Andrea Vahl: Yeah. Yeah. Yeah, for sure. And that had to take a lot of courage to really pivot like that.
I mean, to really jump in and really, just from that one conversation to say, I’m going to bet big on this, on, on this.
Bob Gentle: I think for me, that was the hardest thing because I have always been really introverted. I mean, I’m, I’m not. When I first started my business, I remember going to my first networking event and I stood outside shaking.
I was terrified of what this was going to be and at every stage trying to be more visible. It’s been terrifying and finding new ways to overcome that. I remember I was at a mastermind session at a conference in London and I remember telling people. That I was terrified of the very idea of posting a selfie.
Now, if you see me on social media now, I’m Mr. Selfie. That was not easy. Yeah. And I remember thinking to myself, and if I’m monologuing, just hold up your hand and tell me to stop.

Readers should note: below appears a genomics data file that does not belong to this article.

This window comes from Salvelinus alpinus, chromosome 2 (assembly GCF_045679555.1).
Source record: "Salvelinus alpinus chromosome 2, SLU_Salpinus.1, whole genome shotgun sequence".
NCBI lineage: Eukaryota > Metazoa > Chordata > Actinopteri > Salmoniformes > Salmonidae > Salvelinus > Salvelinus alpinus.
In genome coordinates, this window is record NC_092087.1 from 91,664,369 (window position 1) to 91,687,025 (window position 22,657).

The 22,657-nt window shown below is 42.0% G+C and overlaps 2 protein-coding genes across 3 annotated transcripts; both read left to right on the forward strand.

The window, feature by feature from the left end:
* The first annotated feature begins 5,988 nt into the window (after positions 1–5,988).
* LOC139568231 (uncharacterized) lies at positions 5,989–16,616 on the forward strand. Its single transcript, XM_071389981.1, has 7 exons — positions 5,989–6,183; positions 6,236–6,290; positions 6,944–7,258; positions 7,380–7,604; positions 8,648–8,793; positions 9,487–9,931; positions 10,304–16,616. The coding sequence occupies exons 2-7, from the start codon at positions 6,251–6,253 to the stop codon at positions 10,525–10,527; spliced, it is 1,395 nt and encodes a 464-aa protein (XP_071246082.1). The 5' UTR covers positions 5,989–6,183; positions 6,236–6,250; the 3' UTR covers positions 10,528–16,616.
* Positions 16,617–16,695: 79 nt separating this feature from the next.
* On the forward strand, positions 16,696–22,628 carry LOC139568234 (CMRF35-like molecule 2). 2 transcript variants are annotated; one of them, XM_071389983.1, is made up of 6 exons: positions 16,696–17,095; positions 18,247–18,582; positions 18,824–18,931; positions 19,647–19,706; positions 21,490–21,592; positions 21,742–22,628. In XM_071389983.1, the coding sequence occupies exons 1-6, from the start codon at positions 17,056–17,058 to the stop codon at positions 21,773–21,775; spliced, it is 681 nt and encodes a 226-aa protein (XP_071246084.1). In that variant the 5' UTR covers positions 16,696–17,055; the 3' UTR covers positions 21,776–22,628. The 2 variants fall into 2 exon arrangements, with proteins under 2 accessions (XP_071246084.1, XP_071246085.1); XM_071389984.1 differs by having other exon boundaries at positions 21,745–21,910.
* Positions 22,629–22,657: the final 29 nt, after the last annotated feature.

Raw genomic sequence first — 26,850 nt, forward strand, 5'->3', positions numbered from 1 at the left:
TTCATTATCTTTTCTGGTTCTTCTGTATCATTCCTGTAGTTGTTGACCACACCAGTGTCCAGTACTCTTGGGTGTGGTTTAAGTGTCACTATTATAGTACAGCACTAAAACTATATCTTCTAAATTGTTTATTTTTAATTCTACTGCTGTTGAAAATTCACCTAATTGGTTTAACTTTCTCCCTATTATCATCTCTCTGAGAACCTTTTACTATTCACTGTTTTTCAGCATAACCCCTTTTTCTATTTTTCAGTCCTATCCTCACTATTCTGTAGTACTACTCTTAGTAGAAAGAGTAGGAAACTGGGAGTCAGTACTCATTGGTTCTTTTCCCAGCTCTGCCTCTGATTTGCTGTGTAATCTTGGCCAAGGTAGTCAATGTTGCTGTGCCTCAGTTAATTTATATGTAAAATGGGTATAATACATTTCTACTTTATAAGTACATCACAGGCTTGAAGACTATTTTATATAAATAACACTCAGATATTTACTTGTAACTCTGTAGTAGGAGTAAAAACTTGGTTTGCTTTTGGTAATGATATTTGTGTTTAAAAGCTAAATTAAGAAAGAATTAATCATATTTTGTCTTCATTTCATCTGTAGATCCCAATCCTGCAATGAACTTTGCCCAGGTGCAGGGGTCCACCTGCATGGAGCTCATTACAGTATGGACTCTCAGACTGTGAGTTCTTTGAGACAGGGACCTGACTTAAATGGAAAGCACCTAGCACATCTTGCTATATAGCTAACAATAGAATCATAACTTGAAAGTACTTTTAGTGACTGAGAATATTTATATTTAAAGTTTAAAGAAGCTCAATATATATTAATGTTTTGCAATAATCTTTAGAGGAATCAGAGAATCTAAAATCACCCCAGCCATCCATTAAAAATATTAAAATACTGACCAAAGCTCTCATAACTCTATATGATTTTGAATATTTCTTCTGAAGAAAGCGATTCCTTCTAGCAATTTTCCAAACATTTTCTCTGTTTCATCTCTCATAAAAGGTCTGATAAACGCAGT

Andrea Vahl: No, I love it.
Bob Gentle: When I was. For most of my twenties and I think it was about 18 years, I worked as a volunteer in search and rescue and I ran quite a large search and rescue team where I lived at that time in Scotland and we were very busy and I remember sitting in this mastermind session thinking you’re happy to jump out of helicopters.
In the middle of the night, you’re happy to abseil down cliffs in raging storms, and you’re scared of a selfie. What’s going on here? And I thought, yeah, how do we train people to do scary things? And it’s a gradual process of desensitization. So being very mindful of that, I’ve been kind to myself as I’m growing into being more visible.
But. Fear shrinks in the light. So every time you’re experiencing fear, just really examining it and thinking, well, what is it? So you call it courage. For me, it’s just simply examining what are the things that you’re scared of becoming super conscious of them, getting really granular and thinking specifically, what am I scared of?
And then when you do that, moving past, it’s actually quite straightforward.
Andrea Vahl: I love that. I love that. There’s just so many things that you said that I just want to explore a little bit because I think it’s just huge for people to think about their fear and examining their fear in a different way. Cause just this week I was, I was posting, I was doing some short.